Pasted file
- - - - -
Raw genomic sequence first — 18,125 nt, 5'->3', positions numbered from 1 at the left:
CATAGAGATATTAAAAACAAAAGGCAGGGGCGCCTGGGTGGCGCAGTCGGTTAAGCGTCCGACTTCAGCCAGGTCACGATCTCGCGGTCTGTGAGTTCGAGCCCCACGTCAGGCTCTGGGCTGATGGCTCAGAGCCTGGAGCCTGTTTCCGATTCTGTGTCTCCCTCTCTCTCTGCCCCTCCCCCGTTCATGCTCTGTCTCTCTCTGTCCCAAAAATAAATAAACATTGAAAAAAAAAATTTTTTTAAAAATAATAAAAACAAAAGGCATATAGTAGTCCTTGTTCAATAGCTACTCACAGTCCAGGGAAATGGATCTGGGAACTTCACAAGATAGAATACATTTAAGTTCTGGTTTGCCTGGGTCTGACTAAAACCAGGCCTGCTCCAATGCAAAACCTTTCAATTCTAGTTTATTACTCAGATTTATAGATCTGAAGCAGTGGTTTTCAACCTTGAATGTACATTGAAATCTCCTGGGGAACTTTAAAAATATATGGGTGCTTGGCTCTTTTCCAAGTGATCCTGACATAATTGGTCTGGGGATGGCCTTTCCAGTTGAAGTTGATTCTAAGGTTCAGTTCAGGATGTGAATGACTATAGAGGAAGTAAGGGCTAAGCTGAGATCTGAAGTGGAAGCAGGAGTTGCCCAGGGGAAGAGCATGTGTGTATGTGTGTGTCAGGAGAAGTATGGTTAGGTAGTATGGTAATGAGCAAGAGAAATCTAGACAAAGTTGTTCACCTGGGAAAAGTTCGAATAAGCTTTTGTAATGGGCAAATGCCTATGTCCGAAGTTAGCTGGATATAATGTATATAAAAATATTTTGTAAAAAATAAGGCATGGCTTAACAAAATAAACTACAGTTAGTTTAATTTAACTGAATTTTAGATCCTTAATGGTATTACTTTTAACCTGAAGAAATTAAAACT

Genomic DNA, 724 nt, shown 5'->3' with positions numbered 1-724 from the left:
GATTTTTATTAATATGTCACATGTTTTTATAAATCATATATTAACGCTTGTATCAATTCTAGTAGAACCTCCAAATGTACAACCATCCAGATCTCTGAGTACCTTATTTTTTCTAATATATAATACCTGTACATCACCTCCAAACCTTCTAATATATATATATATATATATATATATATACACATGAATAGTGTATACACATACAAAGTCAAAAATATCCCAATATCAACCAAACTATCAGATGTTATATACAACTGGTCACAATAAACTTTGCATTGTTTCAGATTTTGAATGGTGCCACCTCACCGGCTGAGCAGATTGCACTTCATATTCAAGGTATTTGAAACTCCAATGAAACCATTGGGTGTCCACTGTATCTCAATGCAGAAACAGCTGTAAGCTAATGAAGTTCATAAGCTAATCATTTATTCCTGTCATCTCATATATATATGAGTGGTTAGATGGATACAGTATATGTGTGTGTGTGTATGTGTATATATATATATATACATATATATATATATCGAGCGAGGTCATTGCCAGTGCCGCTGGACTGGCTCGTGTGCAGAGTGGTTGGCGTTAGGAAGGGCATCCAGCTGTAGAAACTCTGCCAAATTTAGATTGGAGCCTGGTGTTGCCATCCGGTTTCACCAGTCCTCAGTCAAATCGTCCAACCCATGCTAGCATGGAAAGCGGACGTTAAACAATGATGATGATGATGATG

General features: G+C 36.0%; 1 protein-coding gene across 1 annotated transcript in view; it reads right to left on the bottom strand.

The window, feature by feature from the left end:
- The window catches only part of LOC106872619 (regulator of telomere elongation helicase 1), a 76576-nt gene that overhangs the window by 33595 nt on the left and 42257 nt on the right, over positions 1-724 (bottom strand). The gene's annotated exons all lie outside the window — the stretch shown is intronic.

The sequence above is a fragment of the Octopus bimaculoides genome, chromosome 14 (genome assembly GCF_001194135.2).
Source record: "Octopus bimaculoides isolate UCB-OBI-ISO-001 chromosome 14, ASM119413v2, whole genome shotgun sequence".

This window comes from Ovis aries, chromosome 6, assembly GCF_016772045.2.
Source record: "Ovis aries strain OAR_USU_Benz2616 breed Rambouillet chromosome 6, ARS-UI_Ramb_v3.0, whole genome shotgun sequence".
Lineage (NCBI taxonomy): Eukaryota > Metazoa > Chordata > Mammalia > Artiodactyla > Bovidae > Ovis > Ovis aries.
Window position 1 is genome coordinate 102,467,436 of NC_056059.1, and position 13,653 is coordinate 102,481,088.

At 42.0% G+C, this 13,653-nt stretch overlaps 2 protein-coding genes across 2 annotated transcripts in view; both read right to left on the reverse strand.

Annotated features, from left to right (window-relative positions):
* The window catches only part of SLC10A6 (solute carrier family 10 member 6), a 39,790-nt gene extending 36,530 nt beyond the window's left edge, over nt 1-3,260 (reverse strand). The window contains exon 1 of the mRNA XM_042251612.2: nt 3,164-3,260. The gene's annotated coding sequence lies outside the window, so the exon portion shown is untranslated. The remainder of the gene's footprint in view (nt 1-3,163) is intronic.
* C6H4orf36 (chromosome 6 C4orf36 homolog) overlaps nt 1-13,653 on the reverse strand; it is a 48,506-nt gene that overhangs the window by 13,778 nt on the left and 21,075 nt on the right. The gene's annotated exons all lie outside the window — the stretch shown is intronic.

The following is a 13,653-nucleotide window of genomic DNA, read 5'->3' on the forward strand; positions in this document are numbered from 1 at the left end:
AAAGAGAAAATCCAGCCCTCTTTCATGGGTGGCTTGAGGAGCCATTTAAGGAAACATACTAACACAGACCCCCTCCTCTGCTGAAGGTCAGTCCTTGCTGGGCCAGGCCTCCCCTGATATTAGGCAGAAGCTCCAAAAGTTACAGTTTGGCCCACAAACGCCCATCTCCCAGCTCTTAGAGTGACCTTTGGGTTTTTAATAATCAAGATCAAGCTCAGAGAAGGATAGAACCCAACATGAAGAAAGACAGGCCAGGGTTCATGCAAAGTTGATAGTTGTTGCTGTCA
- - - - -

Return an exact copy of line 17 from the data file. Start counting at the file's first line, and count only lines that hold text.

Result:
* C6H4orf36 (chromosome 6 C4orf36 homolog) overlaps nt 1-13,653 on the reverse strand; it is a 48,506-nt gene that overhangs the window by 13,778 nt on the left and 21,075 nt on the right. The gene's annotated exons all lie outside the window — the stretch shown is intronic.